Meanwhile, at the opposite end of the spectrum, home values in Vaughan remained remarkably resilient during the quarter, as the region posted one of the strongest quarterly and year-over-year gains of any region within the GTA in both the bungalow and condominium market segments. As a result, in the fourth quarter of 2017, the median price of a home in Richmond Hill and Vaughan grew by 7.9 per cent and 16.5 per cent year-over-year to $1,246,771 and $1,080,366, respectively.

The Markham housing market sputtered in the fourth quarter of 2017, as sales activity and prices within the region’s high priced two-storey market segment declined. Newly built, larger condominiums served as a bright spot for the region, enticing a significant amount of interest from purchasers. Meanwhile, homeowners within the detached resale market decided to forgo listing their homes until conditions and pricing improved. While home values fell by 4.7 per cent on a quarterly basis, large gains witnessed during the spring caused the region’s aggregate home price to surge when compared to the same time last year, rising 11.2 per cent to $1,063,513.

Brampton

The relative affordability of the Brampton housing market enticed purchasers back into the market from the sidelines during the fourth quarter of 2017, as quarterly price changes helped home values align with prospective homeowners’ expectations, predominantly piquing the interest of many first-time buyers and residents already found within the city. As a result, the region witnessed a slight increase in sales activity, and the aggregate home price rose 14.7 per cent year-over-year to $709,071.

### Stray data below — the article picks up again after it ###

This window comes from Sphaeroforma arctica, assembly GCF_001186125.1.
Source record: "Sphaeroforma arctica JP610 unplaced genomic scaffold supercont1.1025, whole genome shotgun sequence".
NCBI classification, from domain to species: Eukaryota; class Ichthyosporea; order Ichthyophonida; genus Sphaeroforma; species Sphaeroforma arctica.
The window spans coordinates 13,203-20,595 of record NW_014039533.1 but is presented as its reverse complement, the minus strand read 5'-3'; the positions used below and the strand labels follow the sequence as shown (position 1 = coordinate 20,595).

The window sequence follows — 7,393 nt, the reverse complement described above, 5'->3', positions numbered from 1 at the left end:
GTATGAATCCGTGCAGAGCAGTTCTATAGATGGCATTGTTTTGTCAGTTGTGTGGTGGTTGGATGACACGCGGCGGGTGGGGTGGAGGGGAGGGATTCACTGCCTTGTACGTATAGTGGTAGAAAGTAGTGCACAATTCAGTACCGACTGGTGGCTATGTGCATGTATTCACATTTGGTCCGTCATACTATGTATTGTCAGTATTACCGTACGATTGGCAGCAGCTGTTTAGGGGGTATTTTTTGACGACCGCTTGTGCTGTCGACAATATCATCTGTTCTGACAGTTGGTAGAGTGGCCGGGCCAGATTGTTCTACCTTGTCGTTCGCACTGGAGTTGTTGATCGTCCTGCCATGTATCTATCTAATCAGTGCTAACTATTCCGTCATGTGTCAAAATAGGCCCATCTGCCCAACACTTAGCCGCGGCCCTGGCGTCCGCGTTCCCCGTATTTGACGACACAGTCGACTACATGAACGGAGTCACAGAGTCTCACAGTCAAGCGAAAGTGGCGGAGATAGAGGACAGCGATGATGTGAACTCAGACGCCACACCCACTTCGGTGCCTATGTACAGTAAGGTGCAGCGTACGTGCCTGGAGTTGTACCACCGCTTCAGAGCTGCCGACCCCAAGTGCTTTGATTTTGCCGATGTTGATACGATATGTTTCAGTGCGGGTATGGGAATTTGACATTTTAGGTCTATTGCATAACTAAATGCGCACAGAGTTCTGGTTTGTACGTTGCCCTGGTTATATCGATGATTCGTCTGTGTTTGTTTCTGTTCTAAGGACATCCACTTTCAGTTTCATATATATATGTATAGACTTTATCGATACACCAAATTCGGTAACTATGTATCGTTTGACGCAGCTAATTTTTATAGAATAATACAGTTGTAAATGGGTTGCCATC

Mississauga & Oakville

While some purchasers jumped into the Mississauga and Oakville housing markets to find a property before the new OSFI stress test took effect, the majority of prospective homeowners elected to wait on the sidelines in order to gauge the impact of the new policies. This however did not translate into a large reduction in pricing, as inventory remained low across the regions. Existing residents are now also holding off on listing their homes, believing that pricing may be rekindled once new market conditions are absorbed. During the quarter the aggregate price of a home in Mississauga and Oakville increased by 12.7 per cent and 14.2 per cent year-over-year to $742,200 and $1,105,412, respectively.

Milton

The aggregate price of a home in Milton climbed 10.2 per cent year-over-year to $728,584 in the fourth quarter of 2017, as previous high home price appreciation caused market trends to slow within the region. On a quarter-over-quarter basis, the aggregate price of a home within the city fell 4.6 per cent, primarily as a result of eroded affordability.

Durham Region

During the quarter, Oshawa and Ajax experienced the largest aggregate home price increases of any area studied within the Durham Region, rising 10.9 per cent and 11.6 per cent year-over-year to $534,008 and  $689,325, respectively.

Pickering also saw a significant increase in price, with its aggregate home value rising 10.5 per cent this year over last to $718,336, while home values in Whitby grew by 8.9 per cent to $675,416 over the same period.

Nationally